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Phil Wickenden: Service should come ahead of profit

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It is fair to say we live in a society that reveres the “Steve Jobs perspective”. Who or what are the arbiters of fairness I have no idea so apologies if I have not pursued the appropriate channels nor engaged the relevant authorities.

Anyhow, Apple boss Steve Jobs told us that if you do what you love, the money will follow. We have been encouraged to believe that, if you find your passion, world-changing success will magically come. It has been decreed (probably by the aforementioned fairness arbiters) that if you are not changing the world in dramatic ways it is because you are too afraid to find your passion and follow it.

All of which is lovely material for self help-type seminars and goodness knows I have been to a fair few of them over the years.

Advisers we interviewed recently stated unanimously that what they love most about their role is the client relationship element, as discussed last week. 

When asked “If there were no limits, what would you love to have accomplished in 10 years’ time?” nearly 60 per cent said “Increased assets under management,” which feels somehow less of a dazzling, world-changing vision.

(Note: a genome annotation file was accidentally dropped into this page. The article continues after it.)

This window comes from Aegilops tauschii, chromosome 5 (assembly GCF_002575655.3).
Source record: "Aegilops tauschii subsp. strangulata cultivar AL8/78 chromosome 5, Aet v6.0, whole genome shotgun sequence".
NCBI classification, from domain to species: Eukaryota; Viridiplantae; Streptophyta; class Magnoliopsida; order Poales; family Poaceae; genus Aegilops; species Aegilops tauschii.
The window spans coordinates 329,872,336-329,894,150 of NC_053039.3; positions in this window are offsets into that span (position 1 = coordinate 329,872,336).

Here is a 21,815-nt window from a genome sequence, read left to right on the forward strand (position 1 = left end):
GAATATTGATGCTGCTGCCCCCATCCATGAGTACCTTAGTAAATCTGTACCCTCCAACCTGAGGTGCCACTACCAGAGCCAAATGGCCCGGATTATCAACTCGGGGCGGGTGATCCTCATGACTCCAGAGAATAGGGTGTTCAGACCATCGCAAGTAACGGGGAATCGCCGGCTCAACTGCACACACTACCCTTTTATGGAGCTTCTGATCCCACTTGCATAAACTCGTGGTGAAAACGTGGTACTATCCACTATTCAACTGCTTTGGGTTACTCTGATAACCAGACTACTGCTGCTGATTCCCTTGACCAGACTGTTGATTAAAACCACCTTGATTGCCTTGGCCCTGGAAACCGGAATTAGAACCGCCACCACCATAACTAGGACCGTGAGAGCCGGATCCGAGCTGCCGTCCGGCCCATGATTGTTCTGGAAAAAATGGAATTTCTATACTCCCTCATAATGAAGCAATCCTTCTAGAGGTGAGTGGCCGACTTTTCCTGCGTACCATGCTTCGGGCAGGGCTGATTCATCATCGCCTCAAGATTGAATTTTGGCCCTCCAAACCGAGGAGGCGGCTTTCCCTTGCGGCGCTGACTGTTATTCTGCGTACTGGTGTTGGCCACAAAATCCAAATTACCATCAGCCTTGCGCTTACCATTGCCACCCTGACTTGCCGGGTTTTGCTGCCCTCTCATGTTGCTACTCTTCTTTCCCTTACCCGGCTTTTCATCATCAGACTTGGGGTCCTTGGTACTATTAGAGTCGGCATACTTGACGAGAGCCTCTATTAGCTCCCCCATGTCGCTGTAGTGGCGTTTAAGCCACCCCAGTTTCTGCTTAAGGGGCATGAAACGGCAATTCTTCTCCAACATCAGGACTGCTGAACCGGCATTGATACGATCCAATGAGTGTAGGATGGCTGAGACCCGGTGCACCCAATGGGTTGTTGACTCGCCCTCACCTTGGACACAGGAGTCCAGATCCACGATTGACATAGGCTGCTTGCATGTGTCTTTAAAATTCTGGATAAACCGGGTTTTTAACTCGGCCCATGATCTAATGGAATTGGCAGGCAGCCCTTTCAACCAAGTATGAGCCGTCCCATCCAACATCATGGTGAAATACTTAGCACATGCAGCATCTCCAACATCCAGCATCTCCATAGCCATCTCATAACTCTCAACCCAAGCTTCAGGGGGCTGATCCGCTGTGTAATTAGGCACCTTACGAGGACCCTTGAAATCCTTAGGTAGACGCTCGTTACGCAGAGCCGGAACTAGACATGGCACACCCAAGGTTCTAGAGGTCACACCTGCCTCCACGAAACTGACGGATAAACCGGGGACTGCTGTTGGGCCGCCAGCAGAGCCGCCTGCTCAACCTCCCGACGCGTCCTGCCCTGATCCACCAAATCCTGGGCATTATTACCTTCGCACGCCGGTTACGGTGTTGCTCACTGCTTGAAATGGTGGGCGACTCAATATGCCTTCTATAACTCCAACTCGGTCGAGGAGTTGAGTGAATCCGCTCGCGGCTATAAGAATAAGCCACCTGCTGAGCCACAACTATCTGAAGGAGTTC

But that is just a guilt trip laid down by people paid to peddle that sort of garb and it ignores the magic of some of the small, unnoticed things that happen along the way of any journey. 

Here are a few reasons why:

1. Most gifted people do not have a single over-riding passion.And that is fine. Far better to have awareness of, and be comfortable with, this fact than to concoct a false one in order to be OK.

2. The money simply may not follow. “I am a writer but I love sex more than I love writing,” author Penelope Trunk observed a few years ago. “And I am not getting paid for sex… But I don’t sit up at night thinking ‘Should I do writing or sex?’ because career decisions are not about ‘What do I love most?’ Career decisions are about what kind of life I want to set up for myself.”

3. Steve Jobs did not follow his own advice. If he had pursued his life-long passion, Jobs would have become a Zen teacher. Instead, he meandered barefoot as a dilettante through early adulthood, lacked follow-through and stumbled accidentally into technology, management and marketing.

Our desires and passions should not always be master of ceremonies in our lives. Sometimes we should do what we hate, or what most needs doing, and do it as best we can.

Phil Wickenden is founder of So Here’s the Plan – phil@soherestheplan.com

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